As authorities investigate the recent death of British spy Dr. Gareth Williams, the country’s notorious tabloid media industry is having a field day disorienting interested observers. It is thus easy to miss important news breakthroughs in the cacophony of sensationalized headlines about Williams, whose body was discovered a week ago, stuffed in a sports duffle bag in the bath of his London apartment. One such breakthrough was yesterday’s report by Britain’s widely respected Channel 4, which said that law enforcement investigators described Williams’ death as “a neat job”, a term used to refer to professional killings. The Channel 4 report was preceded by strong official denials by police that Williams’ murder was sex-related, as had been previously reported. Some investigators now believe that Williams was killed by a foreign agent, who then deliberately “planted a trail of clues” pointing to a homosexual link to the death. Read more of this post

News you may have missed #419 (Gareth Williams edition)

British MI6 employee found dead in London flat

Gareth Williams

Gareth Williams

By JOSEPH FITSANAKIS | intelNews.org |
British authorities are keeping silent on the mysterious death of a Secret Intelligence Service (MI6) employee, whose body was found in the bath of his London apartment, stuffed in a sports duffle bag. By Monday afternoon, when police entered the top apartment of the five-storey townhouse in Pimlico, London, the man had been laying dead for nearly a fortnight. On Wednesday, he was identified as Dr. Gareth Williams, a 31-year-old mathematician employed by General Communications Headquarters (GCHQ), the British government’s foremost communications security and surveillance agency. For the past year, Williams had been temporarily transferred to MI6, the country’s external intelligence agency, whose headquarters is located less than a mile from the apartment where the mathematician’s body was discovered. Read more of this post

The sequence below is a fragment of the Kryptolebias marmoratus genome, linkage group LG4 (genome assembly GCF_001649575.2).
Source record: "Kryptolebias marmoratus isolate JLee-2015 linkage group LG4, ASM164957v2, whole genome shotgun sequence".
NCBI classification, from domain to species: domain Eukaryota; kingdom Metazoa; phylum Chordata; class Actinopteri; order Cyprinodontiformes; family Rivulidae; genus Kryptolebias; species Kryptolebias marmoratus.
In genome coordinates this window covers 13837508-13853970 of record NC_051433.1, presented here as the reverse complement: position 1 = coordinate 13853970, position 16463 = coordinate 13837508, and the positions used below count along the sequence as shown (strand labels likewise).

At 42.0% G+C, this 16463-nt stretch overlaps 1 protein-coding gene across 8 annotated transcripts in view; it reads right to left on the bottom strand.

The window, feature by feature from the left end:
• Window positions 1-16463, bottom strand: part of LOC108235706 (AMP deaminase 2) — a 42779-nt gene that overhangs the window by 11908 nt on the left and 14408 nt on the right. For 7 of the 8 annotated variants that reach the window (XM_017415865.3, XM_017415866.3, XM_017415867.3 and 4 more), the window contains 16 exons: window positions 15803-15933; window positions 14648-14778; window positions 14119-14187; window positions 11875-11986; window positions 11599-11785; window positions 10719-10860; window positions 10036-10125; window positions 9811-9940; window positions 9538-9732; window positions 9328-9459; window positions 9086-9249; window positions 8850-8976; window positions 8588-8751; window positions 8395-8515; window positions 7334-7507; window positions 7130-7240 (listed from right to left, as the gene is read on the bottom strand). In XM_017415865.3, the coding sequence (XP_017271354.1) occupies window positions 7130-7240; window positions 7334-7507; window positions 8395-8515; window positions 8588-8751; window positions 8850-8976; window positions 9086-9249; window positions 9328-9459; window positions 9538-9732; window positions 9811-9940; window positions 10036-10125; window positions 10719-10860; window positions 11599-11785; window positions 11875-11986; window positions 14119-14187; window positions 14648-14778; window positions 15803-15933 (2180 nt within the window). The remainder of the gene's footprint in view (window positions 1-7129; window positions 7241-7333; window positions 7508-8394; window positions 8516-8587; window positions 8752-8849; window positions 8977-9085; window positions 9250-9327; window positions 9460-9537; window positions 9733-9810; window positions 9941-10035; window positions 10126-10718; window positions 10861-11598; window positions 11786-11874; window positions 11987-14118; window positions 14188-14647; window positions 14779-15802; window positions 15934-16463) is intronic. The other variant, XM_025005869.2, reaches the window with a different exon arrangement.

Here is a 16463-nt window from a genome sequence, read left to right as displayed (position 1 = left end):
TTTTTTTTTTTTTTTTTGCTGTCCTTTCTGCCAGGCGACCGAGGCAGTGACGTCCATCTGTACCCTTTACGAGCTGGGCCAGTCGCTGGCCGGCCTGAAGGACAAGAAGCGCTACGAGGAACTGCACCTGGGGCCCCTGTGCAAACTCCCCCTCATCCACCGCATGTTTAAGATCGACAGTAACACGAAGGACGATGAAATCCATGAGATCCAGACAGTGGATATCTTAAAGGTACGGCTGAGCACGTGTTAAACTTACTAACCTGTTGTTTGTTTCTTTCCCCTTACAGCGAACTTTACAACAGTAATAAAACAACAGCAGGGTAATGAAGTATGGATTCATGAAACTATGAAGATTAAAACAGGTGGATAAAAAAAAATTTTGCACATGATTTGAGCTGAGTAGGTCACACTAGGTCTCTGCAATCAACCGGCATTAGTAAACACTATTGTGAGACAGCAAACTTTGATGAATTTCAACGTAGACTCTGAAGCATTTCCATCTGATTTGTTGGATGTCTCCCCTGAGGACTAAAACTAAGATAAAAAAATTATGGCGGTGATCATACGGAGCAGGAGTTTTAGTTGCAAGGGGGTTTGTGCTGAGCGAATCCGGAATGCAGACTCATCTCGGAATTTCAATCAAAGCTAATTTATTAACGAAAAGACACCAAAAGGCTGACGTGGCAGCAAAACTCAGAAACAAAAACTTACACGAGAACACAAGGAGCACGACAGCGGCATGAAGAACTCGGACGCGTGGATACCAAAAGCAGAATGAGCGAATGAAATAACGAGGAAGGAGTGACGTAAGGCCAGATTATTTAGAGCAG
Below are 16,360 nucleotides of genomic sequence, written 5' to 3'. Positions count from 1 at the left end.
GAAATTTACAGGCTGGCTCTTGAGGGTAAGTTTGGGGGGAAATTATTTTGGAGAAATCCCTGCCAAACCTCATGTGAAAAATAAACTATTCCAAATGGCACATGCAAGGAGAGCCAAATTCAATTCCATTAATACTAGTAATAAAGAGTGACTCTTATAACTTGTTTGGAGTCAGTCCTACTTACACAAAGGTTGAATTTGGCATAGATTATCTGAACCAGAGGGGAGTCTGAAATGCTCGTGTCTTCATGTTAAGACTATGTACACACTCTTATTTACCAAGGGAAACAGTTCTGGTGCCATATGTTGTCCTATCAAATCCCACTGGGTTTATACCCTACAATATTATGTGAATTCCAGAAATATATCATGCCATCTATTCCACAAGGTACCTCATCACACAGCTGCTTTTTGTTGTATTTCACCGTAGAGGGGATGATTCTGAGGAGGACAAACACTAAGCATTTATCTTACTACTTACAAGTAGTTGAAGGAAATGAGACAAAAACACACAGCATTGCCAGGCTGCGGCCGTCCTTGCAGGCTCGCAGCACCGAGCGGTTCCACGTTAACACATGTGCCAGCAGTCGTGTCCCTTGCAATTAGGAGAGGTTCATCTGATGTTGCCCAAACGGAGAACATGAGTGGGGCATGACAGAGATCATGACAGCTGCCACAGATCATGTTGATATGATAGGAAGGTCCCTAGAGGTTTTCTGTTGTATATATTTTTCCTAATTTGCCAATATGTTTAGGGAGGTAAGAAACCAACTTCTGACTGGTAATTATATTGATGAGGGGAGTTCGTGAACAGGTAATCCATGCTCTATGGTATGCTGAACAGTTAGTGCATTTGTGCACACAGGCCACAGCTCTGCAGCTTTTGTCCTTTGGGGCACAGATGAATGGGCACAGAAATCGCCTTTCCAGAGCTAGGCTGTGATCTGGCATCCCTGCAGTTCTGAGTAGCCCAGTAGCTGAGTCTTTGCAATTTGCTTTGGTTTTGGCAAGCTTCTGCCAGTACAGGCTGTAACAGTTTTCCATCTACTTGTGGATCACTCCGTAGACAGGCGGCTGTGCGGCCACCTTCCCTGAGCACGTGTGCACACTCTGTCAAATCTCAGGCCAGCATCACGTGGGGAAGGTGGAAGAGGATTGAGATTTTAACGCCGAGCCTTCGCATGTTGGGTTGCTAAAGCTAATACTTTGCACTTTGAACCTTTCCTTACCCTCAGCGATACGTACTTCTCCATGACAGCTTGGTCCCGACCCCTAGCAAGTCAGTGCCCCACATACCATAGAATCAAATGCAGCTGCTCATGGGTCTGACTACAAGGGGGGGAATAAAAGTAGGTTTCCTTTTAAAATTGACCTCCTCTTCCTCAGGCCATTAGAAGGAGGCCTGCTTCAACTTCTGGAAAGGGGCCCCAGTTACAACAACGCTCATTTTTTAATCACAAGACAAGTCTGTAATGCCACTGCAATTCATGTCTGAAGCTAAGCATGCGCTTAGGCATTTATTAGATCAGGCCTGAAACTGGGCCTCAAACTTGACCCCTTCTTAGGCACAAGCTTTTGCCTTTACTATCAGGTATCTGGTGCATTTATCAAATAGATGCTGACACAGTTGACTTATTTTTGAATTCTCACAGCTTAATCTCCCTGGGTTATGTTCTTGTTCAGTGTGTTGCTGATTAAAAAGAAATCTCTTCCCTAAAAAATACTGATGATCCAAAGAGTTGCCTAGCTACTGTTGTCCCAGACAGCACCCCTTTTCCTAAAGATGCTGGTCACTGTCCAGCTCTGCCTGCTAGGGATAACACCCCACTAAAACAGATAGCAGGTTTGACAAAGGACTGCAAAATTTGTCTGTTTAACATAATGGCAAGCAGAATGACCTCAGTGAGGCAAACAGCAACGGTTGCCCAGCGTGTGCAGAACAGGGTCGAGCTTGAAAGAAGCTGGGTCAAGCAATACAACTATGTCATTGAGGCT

Comment: What Can the US Do To Stop WikiLeaks?

Julian Assange

Julian Assange

By JOSEPH FITSANAKIS | intelNews.org |
Ever since whistleblower site WikiLeaks published 77,000 classified US military documents on the war in Afghanistan, several pundits have urged US government agencies, including the Pentagon, to take action. Late last week, former George W. Bush speechwriter Marc Thiessen urged the Pentagon to unleash its “cyber capabilities to prevent WikiLeaks from disseminating those materials”. Some columnists have even suggested that US intelligence services should “come up with an up-to-date photo of [WikiLeaks founder Julian] Assange and distribute it to […] SEAL sharpshooters”. Pentagon representatives have also stepped up their rhetoric, warning that “[i]f doing the right thing isn’t good enough for [WikiLeaks], we will figure out what alternatives we have to compel them to do the right thing”.

Read more of this post

Russian alleged CIA spy gives interview

Igor Sutyagin

Igor Sutyagin

By IAN ALLEN | intelNews.org |
Of the four Russians alleged spies that the US and the UK received from Moscow in exchange for the 11 Russian illegals in July, only one is talking to the media. The Russian government convicted Igor Sutyagin, a nuclear proliferation expert, of having links with Alternative Futures, a British consulting company alleged by Moscow to be a CIA front. This past weekend, Sutyagin, who now lives in an undisclosed London location, gave a detailed interview to Natalya Golitsyna, a London-based correspondent for US government-owned Radio Liberty’s. As in his previous statements to the press, the Russian scientist rejected he was ever a spy, claiming that “[t]he first thing in my mind […] was doing and thinking for my country”. He also rejected accusations that he provided Alternative Futures with classified information on Russian nuclear weapons policy: “there was no transfer of information”, said Sutyagin, noting that the information he shared with the British-registered company “was just an illustration of the processes that are going on in Russia tasks”. Read more of this post